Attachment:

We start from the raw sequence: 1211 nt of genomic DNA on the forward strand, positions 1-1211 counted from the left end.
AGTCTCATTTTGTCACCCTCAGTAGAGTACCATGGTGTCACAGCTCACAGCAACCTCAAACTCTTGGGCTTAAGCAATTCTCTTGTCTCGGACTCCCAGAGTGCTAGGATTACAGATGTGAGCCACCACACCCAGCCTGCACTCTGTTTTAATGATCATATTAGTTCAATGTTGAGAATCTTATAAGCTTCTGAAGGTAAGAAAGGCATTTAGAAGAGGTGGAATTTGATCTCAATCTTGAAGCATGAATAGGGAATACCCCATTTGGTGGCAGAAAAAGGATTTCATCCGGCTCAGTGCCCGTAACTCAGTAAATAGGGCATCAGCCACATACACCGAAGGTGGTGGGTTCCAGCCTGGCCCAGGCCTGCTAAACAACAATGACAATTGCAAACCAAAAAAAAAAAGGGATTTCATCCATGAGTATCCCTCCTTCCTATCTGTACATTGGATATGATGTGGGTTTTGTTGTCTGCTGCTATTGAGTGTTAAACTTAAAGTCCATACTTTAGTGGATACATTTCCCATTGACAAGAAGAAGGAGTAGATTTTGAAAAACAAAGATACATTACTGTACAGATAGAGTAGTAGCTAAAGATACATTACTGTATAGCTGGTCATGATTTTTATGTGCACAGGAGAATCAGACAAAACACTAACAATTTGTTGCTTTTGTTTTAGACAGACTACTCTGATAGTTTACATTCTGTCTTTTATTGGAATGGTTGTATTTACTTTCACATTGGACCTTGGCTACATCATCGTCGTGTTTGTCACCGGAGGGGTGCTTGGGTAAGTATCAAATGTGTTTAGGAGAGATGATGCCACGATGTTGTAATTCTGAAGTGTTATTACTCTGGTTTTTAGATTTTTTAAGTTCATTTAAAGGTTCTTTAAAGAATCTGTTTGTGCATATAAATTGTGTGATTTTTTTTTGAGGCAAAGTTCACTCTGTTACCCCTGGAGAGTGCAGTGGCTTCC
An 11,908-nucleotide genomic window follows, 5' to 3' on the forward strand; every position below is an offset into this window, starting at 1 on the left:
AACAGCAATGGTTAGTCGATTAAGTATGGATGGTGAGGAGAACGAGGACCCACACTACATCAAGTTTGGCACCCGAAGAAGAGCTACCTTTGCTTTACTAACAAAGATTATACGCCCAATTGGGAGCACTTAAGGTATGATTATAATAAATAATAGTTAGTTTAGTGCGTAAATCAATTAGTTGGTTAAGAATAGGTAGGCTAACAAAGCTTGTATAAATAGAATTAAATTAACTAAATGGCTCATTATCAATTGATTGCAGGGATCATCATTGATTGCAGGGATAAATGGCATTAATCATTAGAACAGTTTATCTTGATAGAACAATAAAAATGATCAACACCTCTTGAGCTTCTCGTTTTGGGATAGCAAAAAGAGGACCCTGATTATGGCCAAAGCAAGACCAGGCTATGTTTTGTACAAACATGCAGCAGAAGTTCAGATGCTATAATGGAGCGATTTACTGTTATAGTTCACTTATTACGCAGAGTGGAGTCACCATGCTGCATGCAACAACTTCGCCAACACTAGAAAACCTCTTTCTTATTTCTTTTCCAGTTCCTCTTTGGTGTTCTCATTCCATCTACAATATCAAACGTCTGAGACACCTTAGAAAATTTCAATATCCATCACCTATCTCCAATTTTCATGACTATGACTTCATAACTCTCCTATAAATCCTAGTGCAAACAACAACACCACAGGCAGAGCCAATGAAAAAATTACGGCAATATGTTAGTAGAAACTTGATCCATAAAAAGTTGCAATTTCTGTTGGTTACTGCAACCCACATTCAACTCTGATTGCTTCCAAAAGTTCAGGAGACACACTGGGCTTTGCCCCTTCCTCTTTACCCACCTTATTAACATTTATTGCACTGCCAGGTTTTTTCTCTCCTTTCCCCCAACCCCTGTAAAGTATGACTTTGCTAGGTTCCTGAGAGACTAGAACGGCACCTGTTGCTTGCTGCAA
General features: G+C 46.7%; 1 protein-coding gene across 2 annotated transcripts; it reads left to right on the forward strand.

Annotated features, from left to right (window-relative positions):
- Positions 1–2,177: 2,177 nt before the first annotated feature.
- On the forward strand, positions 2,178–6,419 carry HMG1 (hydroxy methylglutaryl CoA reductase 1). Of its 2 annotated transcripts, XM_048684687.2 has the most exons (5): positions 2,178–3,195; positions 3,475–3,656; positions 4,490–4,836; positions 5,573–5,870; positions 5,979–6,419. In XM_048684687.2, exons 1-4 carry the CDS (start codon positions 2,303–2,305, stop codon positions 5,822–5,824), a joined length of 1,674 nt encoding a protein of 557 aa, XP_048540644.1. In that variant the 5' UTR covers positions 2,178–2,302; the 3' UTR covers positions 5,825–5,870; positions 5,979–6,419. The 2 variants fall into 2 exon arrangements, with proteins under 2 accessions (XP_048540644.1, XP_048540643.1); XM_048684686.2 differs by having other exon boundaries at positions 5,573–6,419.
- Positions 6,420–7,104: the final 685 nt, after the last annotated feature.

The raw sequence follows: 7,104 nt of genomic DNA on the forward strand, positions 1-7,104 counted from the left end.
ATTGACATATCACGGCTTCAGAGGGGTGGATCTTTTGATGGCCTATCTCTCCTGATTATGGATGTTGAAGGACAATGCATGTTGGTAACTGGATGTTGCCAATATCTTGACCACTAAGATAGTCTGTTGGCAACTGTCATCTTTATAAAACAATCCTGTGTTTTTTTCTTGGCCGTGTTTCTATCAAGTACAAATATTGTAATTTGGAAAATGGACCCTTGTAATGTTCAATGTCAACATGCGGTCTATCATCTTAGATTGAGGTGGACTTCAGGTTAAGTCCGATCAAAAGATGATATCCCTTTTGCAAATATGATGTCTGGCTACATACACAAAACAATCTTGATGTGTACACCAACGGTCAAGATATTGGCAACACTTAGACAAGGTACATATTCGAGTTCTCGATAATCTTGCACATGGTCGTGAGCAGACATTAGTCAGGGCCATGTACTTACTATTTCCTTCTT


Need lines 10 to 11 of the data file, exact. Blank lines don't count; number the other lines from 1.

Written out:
The raw sequence follows: 7,104 nt of genomic DNA on the forward strand, positions 1-7,104 counted from the left end.
ATTGACATATCACGGCTTCAGAGGGGTGGATCTTTTGATGGCCTATCTCTCCTGATTATGGATGTTGAAGGACAATGCATGTTGGTAACTGGATGTTGCCAATATCTTGACCACTAAGATAGTCTGTTGGCAACTGTCATCTTTATAAAACAATCCTGTGTTTTTTTCTTGGCCGTGTTTCTATCAAGTACAAATATTGTAATTTGGAAAATGGACCCTTGTAATGTTCAATGTCAACATGCGGTCTATCATCTTAGATTGAGGTGGACTTCAGGTTAAGTCCGATCAAAAGATGATATCCCTTTTGCAAATATGATGTCTGGCTACATACACAAAACAATCTTGATGTGTACACCAACGGTCAAGATATTGGCAACACTTAGACAAGGTACATATTCGAGTTCTCGATAATCTTGCACATGGTCGTGAGCAGACATTAGTCAGGGCCATGTACTTACTATTTCCTTCTT